On the mk3 i put the fronts at 39PSI, and the rears at 41, with the weight of the engine and the torque going through the front wheels, the front tyres warm up faster and get warmer/ stay warmer han the rears, as they heat up the air expands and the pressures get higher, the warmer they get, the higher the pressure 39 is the cold pressure, this often  rises about 3psi to 42PSI, the rears do not have as much weight on them, and do not have all thay torque going through them, so do not heat up hardly at all (or much slower) so it takes ages for the pressure to build up, it often does not go much above 41PSI even though starting with such a high pressure helps to warm the rears up more

 

The disadvantages of running such a high pressure are, you get a harsher ride, and you may wear out the middle part of your tyre faster than the "shoulders" especially if you drive a lot on M-ways, and not drive hard on twisty roads - i have read that very high pressures can put shock loads through the suspension, but so can low pressures if the rim is hit hard

 

The advantages of higher pressures are - less rolling resistance, so better MPG, and often even a higher top speed! (yes, really) better grip in cold/ wet conditions, less drag on the front  wheels when parking (so the steering wheel is easier to turn, and/ or it puts less stress on the power steering/ components) - the steering / handling has a more "direct" feel, and the car is more responsive (eg, turn in, s-bends etc) the higher pressures help support the tyres sidewall, so the tyre maintains its shape better during very hard cornering, or in some emergency situations - if you corner hard you are less liable to wear out your outside front shoulder tread so quickly - your rims are protected better from pot-holes, kerbs etc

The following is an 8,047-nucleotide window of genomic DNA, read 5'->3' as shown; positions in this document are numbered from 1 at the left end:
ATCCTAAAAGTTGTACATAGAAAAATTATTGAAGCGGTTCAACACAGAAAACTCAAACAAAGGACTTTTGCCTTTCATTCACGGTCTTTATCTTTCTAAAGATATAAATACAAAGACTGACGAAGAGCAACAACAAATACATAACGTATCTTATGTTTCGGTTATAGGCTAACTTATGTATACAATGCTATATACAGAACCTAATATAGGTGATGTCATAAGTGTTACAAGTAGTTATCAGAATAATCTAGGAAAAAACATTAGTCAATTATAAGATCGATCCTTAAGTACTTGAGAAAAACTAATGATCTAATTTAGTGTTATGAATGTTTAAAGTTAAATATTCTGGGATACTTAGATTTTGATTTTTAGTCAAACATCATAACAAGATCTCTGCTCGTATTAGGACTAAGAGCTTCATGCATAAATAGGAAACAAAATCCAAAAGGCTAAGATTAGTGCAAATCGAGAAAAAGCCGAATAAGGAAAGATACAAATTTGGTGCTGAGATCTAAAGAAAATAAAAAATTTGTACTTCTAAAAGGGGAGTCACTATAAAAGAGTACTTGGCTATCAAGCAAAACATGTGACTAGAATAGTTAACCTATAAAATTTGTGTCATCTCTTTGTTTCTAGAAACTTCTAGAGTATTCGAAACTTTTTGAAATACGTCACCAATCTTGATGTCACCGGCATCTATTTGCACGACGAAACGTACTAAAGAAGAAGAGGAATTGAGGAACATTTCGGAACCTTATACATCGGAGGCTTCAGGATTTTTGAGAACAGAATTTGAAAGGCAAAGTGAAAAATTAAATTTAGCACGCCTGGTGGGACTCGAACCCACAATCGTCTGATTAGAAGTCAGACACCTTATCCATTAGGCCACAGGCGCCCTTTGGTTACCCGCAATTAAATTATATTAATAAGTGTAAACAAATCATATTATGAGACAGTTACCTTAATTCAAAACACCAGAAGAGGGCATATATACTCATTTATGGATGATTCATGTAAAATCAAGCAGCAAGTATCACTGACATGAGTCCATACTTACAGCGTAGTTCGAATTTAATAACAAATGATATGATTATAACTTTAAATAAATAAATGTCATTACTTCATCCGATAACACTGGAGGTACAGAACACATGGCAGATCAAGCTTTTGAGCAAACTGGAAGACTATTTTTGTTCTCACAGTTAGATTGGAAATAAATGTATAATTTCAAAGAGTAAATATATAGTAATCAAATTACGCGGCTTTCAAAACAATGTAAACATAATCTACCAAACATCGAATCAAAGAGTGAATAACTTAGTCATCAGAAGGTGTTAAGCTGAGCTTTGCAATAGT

It depends on the car, tyre, drivers preference, load in the car, driving style - tyre pressures are only a guide, and only "recomended" and there may be one (low) set of pressures for "normal" driving (read, popping down to the shops) and another higher set of tyre pressures "high speed / heavily laden" (that would be for me, then)  :lol:

 

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#12 AndiDote

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Posted 27 June 2014 - 02:57 AM

I run 39 in the front and 41 at the back,(mk3 mondeo lightened, souped up) on previous cars i always ran 35-36psi, and could feel the difference in grip if the pressures were lower for any reason, i remember thinking  i had damaged suspension because my car was sliding about so much after a 150mile lock-side run (along the Great Glen) - it turned out the garage that had just MOTd the car dropped the pressures (probably for the rollers) - after i put the pressures up the car was back up to its normal (great handling, lots of grip) self - it was autumn and the road was slippery with damp patches under the trees, the higher pressures helped get heat into the tyres (that was on my mk2 )......
 
Remember "recommended"        

WoW great information. Thanks

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#13 shaunytee1600

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Posted 27 June 2014 - 11:57 AM

I use the same as you with the same tyre size.


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#14 AndiDote

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Posted 27 June 2014 - 01:22 PM

I use the same as you with the same tyre size.


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what 32 PSI all round? Think I'll just stick with that then.

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#15 artscot79

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Posted 27 June 2014 - 02:55 PM

over inflating is dangerous for one it will increase the risk of a blown tyre and the tyre will not grip properly on the road very hazardous in the wet it will also increase braking

at 32 front 33 rear thats with 3 adults each weighing 12 stone since its mainly only me i sit at 30 front 31 rear which gives me the best balance of extra grip in dry and wet